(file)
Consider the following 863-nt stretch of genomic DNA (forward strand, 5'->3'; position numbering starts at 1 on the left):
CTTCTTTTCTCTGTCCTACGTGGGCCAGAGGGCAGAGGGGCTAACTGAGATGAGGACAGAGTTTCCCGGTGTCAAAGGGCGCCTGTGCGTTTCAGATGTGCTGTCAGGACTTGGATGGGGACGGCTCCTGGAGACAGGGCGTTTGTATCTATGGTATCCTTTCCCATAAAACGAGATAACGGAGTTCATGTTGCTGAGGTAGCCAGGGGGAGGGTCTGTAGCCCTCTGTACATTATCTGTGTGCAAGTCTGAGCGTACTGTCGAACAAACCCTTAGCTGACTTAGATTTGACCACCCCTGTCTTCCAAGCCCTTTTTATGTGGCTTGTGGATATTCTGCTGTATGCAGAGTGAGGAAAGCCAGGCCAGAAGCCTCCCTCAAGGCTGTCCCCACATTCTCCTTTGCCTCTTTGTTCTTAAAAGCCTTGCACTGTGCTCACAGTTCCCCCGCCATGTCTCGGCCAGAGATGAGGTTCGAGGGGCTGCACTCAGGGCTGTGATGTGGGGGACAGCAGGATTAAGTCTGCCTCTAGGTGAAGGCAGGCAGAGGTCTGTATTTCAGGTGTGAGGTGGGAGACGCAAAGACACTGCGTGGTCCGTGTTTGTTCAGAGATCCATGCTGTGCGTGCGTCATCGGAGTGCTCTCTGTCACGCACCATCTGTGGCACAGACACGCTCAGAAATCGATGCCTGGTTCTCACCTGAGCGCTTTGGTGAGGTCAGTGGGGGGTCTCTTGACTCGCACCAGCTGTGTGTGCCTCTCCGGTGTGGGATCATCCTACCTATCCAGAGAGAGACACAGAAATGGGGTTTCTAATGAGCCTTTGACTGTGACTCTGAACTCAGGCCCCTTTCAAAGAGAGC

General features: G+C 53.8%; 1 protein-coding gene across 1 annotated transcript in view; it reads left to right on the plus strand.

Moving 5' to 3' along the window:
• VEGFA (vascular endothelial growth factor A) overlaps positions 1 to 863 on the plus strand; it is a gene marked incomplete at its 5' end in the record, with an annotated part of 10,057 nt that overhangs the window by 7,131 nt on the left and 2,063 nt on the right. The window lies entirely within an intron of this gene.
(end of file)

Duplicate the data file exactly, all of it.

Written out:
Consider the following 863-nt stretch of genomic DNA (forward strand, 5'->3'; position numbering starts at 1 on the left):
CTTCTTTTCTCTGTCCTACGTGGGCCAGAGGGCAGAGGGGCTAACTGAGATGAGGACAGAGTTTCCCGGTGTCAAAGGGCGCCTGTGCGTTTCAGATGTGCTGTCAGGACTTGGATGGGGACGGCTCCTGGAGACAGGGCGTTTGTATCTATGGTATCCTTTCCCATAAAACGAGATAACGGAGTTCATGTTGCTGAGGTAGCCAGGGGGAGGGTCTGTAGCCCTCTGTACATTATCTGTGTGCAAGTCTGAGCGTACTGTCGAACAAACCCTTAGCTGACTTAGATTTGACCACCCCTGTCTTCCAAGCCCTTTTTATGTGGCTTGTGGATATTCTGCTGTATGCAGAGTGAGGAAAGCCAGGCCAGAAGCCTCCCTCAAGGCTGTCCCCACATTCTCCTTTGCCTCTTTGTTCTTAAAAGCCTTGCACTGTGCTCACAGTTCCCCCGCCATGTCTCGGCCAGAGATGAGGTTCGAGGGGCTGCACTCAGGGCTGTGATGTGGGGGACAGCAGGATTAAGTCTGCCTCTAGGTGAAGGCAGGCAGAGGTCTGTATTTCAGGTGTGAGGTGGGAGACGCAAAGACACTGCGTGGTCCGTGTTTGTTCAGAGATCCATGCTGTGCGTGCGTCATCGGAGTGCTCTCTGTCACGCACCATCTGTGGCACAGACACGCTCAGAAATCGATGCCTGGTTCTCACCTGAGCGCTTTGGTGAGGTCAGTGGGGGGTCTCTTGACTCGCACCAGCTGTGTGTGCCTCTCCGGTGTGGGATCATCCTACCTATCCAGAGAGAGACACAGAAATGGGGTTTCTAATGAGCCTTTGACTGTGACTCTGAACTCAGGCCCCTTTCAAAGAGAGC

General features: G+C 53.8%; 1 protein-coding gene across 1 annotated transcript in view; it reads left to right on the plus strand.

Moving 5' to 3' along the window:
• VEGFA (vascular endothelial growth factor A) overlaps positions 1 to 863 on the plus strand; it is a gene marked incomplete at its 5' end in the record, with an annotated part of 10,057 nt that overhangs the window by 7,131 nt on the left and 2,063 nt on the right. The window lies entirely within an intron of this gene.